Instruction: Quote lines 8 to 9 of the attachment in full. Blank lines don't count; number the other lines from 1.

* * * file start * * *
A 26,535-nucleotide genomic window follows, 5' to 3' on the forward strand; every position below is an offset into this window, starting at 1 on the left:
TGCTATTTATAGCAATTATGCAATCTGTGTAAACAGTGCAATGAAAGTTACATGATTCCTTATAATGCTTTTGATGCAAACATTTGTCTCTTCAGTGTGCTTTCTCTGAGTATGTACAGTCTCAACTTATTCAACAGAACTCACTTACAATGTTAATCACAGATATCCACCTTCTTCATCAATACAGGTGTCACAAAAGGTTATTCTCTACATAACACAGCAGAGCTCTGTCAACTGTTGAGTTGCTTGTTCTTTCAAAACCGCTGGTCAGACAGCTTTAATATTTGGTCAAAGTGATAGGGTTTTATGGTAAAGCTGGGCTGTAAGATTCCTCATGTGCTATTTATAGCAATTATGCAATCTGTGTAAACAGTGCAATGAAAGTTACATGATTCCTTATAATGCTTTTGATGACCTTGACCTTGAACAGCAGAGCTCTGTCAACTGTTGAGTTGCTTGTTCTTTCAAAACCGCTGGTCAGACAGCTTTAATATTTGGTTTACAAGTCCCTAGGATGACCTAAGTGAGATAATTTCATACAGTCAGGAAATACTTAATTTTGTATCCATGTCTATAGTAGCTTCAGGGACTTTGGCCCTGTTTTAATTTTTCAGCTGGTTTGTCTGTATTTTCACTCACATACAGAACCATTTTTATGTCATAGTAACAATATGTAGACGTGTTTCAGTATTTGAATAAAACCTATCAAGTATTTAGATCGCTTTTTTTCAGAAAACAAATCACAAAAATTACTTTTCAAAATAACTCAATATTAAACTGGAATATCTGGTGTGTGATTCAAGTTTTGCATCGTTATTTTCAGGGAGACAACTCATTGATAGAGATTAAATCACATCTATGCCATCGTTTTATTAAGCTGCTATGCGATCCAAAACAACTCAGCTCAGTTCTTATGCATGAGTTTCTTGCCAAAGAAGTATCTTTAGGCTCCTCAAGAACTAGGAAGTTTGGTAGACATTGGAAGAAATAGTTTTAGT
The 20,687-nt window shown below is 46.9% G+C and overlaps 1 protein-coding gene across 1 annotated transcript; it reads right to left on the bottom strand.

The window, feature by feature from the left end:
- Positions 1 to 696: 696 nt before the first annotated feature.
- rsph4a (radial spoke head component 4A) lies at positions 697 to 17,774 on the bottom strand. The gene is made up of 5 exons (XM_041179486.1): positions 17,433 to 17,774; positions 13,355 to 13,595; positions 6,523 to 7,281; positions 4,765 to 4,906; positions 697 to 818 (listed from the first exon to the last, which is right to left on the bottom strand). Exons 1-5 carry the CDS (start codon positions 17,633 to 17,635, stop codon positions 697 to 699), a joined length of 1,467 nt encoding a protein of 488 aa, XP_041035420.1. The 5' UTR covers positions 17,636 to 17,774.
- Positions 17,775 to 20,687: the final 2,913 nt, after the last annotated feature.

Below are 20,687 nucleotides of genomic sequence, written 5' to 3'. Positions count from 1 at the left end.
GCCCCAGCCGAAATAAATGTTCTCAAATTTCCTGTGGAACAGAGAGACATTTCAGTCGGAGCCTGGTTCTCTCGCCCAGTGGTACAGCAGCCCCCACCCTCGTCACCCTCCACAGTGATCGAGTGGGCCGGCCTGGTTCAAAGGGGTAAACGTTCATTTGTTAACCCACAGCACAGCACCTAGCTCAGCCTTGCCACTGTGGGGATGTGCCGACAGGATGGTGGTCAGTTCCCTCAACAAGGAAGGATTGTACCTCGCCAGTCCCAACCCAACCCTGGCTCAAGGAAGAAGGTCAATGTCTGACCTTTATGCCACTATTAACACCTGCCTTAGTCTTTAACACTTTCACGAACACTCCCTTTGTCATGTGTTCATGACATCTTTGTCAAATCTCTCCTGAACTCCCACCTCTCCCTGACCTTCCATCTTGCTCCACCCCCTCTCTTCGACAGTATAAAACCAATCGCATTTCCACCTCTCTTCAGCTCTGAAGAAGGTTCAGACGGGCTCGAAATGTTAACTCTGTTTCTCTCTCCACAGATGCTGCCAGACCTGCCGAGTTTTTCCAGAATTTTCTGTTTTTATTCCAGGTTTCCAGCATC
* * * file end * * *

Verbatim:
Below are 20,687 nucleotides of genomic sequence, written 5' to 3'. Positions count from 1 at the left end.
GCCCCAGCCGAAATAAATGTTCTCAAATTTCCTGTGGAACAGAGAGACATTTCAGTCGGAGCCTGGTTCTCTCGCCCAGTGGTACAGCAGCCCCCACCCTCGTCACCCTCCACAGTGATCGAGTGGGCCGGCCTGGTTCAAAGGGGTAAACGTTCATTTGTTAACCCACAGCACAGCACCTAGCTCAGCCTTGCCACTGTGGGGATGTGCCGACAGGATGGTGGTCAGTTCCCTCAACAAGGAAGGATTGTACCTCGCCAGTCCCAACCCAACCCTGGCTCAAGGAAGAAGGTCAATGTCTGACCTTTATGCCACTATTAACACCTGCCTTAGTCTTTAACACTTTCACGAACACTCCCTTTGTCATGTGTTCATGACATCTTTGTCAAATCTCTCCTGAACTCCCACCTCTCCCTGACCTTCCATCTTGCTCCACCCCCTCTCTTCGACAGTATAAAACCAATCGCATTTCCACCTCTCTTCAGCTCTGAAGAAGGTTCAGACGGGCTCGAAATGTTAACTCTGTTTCTCTCTCCACAGATGCTGCCAGACCTGCCGAGTTTTTCCAGAATTTTCTGTTTTTATTCCAGGTTTCCAGCATC